Residential areas, hospitals, schools and railway stations will top the list of power supply and the country is to allocate more electricity to disaster-hit regions from neighboring areas, it added.
Governments of all levels are required to crack down upon overcharging, especially on daily commodities such as rice, meat and cooking oil.
The areas that did not suffer the winter storm are urged to reach out to those needing help, it said.
The meeting also asked disaster-suffering provinces to take up rehabilitation work as soon as possible.
"We are trying to minimize the damage and stabilize the economy," the statement said.
Good news, sad news
The Beijing-Zhuhai expressway, a north-south trunk road, reopened at Hunan Sunday afternoon after days of hard work by 1,200 soldiers and armed police, relieving about 10,000 vehicles.
The expressway sections in Hunan and southern Guangdong Province had been repeatedly blocked in the past week.
Chen Erqun, a truck driver from central Henan Province, has been trapped on the expressway in Chenzhou city of Hunan for nine days.
"What I want most is to reach Guangdong and take a good bath and then sleep," he said.
But for Li Hongxia, a Guangzhou watch factory worker from northern Hubei province, her hope lost forever.
Passengers hungry for a train ticket are packing big railway junctures such as the Guangzhou Railway Station. The situation lost control there Friday evening and Li became the victim. She was seriously injured in a stampede and died Saturday morning at hospital.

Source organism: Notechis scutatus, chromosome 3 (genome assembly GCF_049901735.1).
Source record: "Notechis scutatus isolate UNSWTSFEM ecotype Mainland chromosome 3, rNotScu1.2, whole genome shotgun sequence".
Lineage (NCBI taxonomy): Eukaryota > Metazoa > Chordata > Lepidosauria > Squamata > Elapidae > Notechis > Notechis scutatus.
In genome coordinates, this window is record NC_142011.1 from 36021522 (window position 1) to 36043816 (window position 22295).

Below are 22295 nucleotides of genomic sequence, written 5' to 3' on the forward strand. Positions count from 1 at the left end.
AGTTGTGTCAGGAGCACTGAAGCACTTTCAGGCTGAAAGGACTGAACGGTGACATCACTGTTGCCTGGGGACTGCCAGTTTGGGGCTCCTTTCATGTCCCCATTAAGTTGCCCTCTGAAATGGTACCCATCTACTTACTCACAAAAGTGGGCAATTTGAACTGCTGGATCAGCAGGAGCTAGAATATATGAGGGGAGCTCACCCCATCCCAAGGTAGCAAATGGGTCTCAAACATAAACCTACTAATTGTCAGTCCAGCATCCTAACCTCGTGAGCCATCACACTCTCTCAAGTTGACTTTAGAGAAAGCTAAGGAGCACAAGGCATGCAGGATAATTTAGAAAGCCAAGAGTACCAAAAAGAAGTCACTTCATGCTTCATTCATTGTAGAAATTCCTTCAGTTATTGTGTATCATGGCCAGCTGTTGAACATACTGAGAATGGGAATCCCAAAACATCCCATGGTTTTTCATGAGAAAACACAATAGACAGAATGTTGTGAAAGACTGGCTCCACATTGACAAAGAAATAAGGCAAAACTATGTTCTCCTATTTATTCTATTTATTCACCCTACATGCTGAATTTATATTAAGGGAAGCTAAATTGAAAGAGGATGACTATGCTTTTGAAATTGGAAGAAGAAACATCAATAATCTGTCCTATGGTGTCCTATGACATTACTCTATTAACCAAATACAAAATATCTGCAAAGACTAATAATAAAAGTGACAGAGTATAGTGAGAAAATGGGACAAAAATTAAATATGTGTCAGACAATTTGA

The whole country is engaged in the battle against the winter disaster.
The central leadership has made remarkable efforts to boost public morale.
All nine members of the Standing Committee of the Political Bureau of the CPC Central Committee visited disaster-affected regions, people or departments in the past week.
President Hu Jintao went 400 meters underground to visit coal miners in Datong, Shanxi Province, Thursday to encourage them working hard to help disaster-affected people in the south pull through power supply shortage.
On Sunday, top legislator Wu Bangguo visited State Grid Corporation of China (SGCC) and the Railway Ministry calling workers to spare no efforts in resuming power supply and transportation in China's snow-and-ice hit regions.
"Senior leaders visiting disaster hit areas are 'a natural response' by the government that shows care for people," said Michael Chui, a Hong Kong born Chinese living in Beijing, "It's an important move that shows the government is 'aware of the problem' and think about the people."
The government becomes more open about information this time, he added.
The other sectors in Chinese society acted quickly as well.
Chinese army sent out military vehicles, from tanks to armored cars, to clean the highways while the air force's helicopters and transporters lifted relief material such as candles and quilts to several heavily-affected regions.
Some private companies Sunday donated more than 10 million yuan (1.36 million U.S. dollars) worth of relief material and money to victims in affected areas.
And 65,000 medical workers are serving victims in the fields, according to the Ministry of Health.
(Xinhua News Agency February 4, 2008)